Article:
Complicated or contested claims are more likely to lead to litigation.

7. File a Personal Injury Lawsuit Against the At-Fault Party

Although it’s the insurance company that refused to settle, you won’t sue the company. Your lawsuit will name the at-fault party or parties.

Injury claims against doctors, hospitals, drug manufacturers, and big corporations like Walmart almost always require hiring an experienced attorney and filing a lawsuit to get fair compensation for the injury victim.

Malpractice insurance companies and big corporations have aggressive legal teams to defend against injury claims.

Even when you aren’t suing a corporate giant, you’ll need an attorney to handle complicated injury claims.

Factors that complicate claims include:

  • High-dollar claim value of severe injuries
  • Allegations of shared blame
  • Multiple injury victims from the same event or cause
  • Multiple at-fault parties trying to shift blame

According to the Department of Justice, the average lawsuit takes about 1.5 years to conclude, but only 3 percent are concluded at trial.

8. Conduct Litigation Discovery

The discovery process allows each side to seek information they will need to help build a strong case for trial. In litigation discovery, your attorney can seek information from the at-fault party that would be hard for you to get on your own.

The discovery phase of litigation is usually finished in less than six months. Class actions and other high-stake cases may have longer discovery time limits, depending on the complexity of the case.

Discovery usually involves:

  • Depositions: The parties and witnesses are asked questions under oath. The question and answer session is transcribed by a court reporter and may also be recorded on video.
  • Interrogatories: Written questions about the facts of the case and other information.
  • Requests for Production of Documents: A subpoena is issued to seek key evidence, such as cell phone records, company emails, manufacturer’s designs, and other relevant documents or electronic records.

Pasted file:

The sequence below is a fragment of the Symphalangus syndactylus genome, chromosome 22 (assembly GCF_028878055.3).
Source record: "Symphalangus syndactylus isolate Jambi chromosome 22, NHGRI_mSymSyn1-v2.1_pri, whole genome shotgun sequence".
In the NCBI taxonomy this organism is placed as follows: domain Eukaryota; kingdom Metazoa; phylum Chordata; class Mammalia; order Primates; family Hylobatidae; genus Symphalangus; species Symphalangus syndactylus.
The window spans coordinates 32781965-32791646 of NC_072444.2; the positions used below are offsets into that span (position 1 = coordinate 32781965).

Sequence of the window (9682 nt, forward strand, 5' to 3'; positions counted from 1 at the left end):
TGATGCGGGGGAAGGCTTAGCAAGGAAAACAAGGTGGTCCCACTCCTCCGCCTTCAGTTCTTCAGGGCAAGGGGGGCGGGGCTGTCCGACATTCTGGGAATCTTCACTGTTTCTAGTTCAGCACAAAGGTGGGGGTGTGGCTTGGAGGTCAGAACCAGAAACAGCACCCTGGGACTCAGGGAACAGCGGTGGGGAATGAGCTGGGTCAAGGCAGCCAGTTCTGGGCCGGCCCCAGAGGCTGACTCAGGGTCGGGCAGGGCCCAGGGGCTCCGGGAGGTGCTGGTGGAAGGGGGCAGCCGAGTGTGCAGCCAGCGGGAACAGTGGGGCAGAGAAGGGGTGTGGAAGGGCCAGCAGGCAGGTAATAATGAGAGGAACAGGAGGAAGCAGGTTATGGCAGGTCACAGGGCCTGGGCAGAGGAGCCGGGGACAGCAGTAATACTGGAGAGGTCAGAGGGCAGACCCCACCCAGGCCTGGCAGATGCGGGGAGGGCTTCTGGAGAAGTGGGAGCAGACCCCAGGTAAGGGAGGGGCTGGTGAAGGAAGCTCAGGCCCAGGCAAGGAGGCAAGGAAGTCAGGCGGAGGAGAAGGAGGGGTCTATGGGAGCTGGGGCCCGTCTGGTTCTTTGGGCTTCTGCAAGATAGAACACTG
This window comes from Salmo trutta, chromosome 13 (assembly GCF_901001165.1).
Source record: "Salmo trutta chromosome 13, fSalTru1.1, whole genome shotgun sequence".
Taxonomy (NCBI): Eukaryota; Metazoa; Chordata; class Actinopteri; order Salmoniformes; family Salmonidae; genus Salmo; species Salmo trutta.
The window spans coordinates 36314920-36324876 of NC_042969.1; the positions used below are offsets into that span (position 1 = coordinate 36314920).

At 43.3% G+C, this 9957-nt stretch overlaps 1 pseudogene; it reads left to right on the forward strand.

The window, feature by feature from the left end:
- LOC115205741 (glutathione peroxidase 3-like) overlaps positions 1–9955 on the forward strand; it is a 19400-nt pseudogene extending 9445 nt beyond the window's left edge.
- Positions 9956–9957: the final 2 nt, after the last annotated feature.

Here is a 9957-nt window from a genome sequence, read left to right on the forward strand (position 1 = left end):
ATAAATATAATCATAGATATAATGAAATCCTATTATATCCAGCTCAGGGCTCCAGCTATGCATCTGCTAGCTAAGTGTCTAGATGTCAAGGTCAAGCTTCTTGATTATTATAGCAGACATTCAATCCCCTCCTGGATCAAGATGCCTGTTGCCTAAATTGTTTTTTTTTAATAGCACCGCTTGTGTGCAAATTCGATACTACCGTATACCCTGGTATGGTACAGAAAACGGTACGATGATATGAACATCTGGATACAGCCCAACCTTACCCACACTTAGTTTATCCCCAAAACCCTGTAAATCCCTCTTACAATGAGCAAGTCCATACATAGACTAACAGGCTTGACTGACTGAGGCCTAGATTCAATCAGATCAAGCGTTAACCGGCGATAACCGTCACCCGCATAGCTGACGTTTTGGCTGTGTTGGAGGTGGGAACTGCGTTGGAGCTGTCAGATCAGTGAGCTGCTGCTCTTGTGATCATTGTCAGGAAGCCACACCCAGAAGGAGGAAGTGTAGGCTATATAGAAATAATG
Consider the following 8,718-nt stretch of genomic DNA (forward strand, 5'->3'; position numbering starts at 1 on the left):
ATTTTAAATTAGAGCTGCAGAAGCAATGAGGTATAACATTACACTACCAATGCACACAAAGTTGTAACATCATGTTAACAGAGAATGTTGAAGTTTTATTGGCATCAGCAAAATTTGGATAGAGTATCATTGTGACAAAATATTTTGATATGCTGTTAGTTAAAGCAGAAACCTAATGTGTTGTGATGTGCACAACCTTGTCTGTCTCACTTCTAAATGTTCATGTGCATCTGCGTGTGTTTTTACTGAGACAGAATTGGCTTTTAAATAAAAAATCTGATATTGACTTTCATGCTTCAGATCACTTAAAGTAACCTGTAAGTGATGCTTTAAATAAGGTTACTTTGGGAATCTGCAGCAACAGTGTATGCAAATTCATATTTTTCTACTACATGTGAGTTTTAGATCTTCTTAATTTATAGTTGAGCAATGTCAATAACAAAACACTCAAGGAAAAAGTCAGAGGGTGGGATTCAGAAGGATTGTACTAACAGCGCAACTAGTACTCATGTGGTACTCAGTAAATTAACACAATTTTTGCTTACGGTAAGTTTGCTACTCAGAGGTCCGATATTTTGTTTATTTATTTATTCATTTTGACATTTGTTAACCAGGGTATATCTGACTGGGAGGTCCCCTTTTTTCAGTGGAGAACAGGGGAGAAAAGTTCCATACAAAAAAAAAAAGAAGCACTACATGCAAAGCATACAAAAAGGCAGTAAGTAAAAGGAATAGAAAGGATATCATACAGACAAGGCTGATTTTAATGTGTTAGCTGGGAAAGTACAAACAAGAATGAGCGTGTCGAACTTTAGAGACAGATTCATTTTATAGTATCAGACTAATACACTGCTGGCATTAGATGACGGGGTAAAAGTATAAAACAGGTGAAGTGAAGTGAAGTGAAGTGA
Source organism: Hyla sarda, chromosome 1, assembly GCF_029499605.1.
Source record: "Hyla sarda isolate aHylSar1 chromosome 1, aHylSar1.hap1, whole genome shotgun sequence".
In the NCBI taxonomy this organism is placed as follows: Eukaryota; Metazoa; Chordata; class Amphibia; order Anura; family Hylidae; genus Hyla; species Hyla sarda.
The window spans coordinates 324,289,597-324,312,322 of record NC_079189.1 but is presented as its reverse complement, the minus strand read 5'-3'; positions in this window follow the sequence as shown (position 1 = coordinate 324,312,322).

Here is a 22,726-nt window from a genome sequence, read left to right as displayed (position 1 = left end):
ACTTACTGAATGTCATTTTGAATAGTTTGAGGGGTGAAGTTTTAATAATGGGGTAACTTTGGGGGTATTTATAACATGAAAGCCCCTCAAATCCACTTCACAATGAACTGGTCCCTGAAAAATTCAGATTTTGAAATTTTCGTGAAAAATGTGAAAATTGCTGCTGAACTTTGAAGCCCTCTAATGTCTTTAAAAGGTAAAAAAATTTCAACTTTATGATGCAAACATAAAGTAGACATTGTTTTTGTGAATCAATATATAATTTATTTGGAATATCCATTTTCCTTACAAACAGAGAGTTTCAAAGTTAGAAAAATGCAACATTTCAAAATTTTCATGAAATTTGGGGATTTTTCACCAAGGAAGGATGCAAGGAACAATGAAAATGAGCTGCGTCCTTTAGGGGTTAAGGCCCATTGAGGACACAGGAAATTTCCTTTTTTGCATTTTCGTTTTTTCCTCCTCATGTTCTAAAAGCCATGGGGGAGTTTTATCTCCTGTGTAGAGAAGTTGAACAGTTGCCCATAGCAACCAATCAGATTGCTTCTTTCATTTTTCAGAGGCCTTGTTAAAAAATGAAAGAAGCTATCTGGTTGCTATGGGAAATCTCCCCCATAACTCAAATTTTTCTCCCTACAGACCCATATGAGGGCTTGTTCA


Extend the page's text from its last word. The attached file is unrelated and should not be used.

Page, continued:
9. Engage in Court-Ordered Mediation

Most state and federal courts require the parties to attempt settlement through mediation before trial. Mediators are often attorneys or retired judges who will listen to both sides and try to get the parties to agree to a settlement.

Usually, both sides exchange a list of mediators until one is chosen that is satisfactory to both parties. The cost of the mediator is shared.

Mediation is not binding. The mediator doesn’t decide who wins, although they will tell you if they think your case isn’t very strong. If the case doesn’t settle at mediation, the parties proceed to trial.

10. Conclude Your Injury Case at Trial

Very few personal injury cases make it all the way through trial to a jury verdict. By the time an injury case goes to trial, both parties have a good idea of the strengths and weaknesses of their case.

Most injury cases settle out of court, many within hours of the trial starting. There are reasons why cases settle “on the courthouse steps.”

It’s important to carefully consider your attorney’s advice about settlement, even when you have a very strong case. Once your case is settled, there’s no appeal. You take your share of the settlement money and go home.

Proceeding to trial can be risky. For one thing, you never know what a jury will do. And even if you win, you might not get as much as the other side offered to settle before the trial started.

Or, you might win big. If you win a very large jury award, the other side will almost always file an appeal. Appeals are expensive, and even if you win on appeal, you can add another year or two to the time it takes to get your compensation.

Occasionally, after a trial, the losing side may ask you to take less than your jury award in exchange for a promise not to appeal. Discuss the options with your attorney to decide what’s best for you.

Bonus: Tracking Progress on Your Case

Before signing a fee agreement on a personal injury case, be clear on how your attorney will keep you informed of the status of your case. Discuss exactly what “good communication” looks like for you.

For example, you might request weekly or bi-weekly calls, letters, or e-mails with a status update, even if the status has not changed. Updates from a paralegal are acceptable, so long as you get your questions answered. You always want to be contacted immediately when a decision needs to be made, for example, if the insurance company makes a settlement offer.

It’s easy to follow the progress of your case with this printable Claim Status Log sheet.

Keep in mind, if you don’t have a contingency fee agreement, you’ll be billed hourly for any communications you have with the attorney or paralegal. Charges for weekly calls, letters, or e-mails can add up in the long run.

Clarifying the method and frequency of communication in personal injury cases has another benefit. If you know you’ll be hearing from your attorney consistently, you’ll be less stressed and more comfortable with the progress of your case.

Dealing with legal issues in a personal injury claim can be stressful. With an attorney helping you every step of the way, you don’t have to tackle difficult issues on your own.

The best attorney-client relationships start with good communication. Speak up, ask questions, and know what to expect while your attorney fights for you.

Personal Injury Claim Timeline Questions

Charles R. Gueli, Esq. is a personal injury attorney with over 20 years of legal experience. He’s admitted to the NY State Bar, and been named a Super Lawyer for the NY Metro area, an exclusive honor awarded to the top five percent of attorneys. Charles has worked extensively in the areas of auto accidents,... Read More >>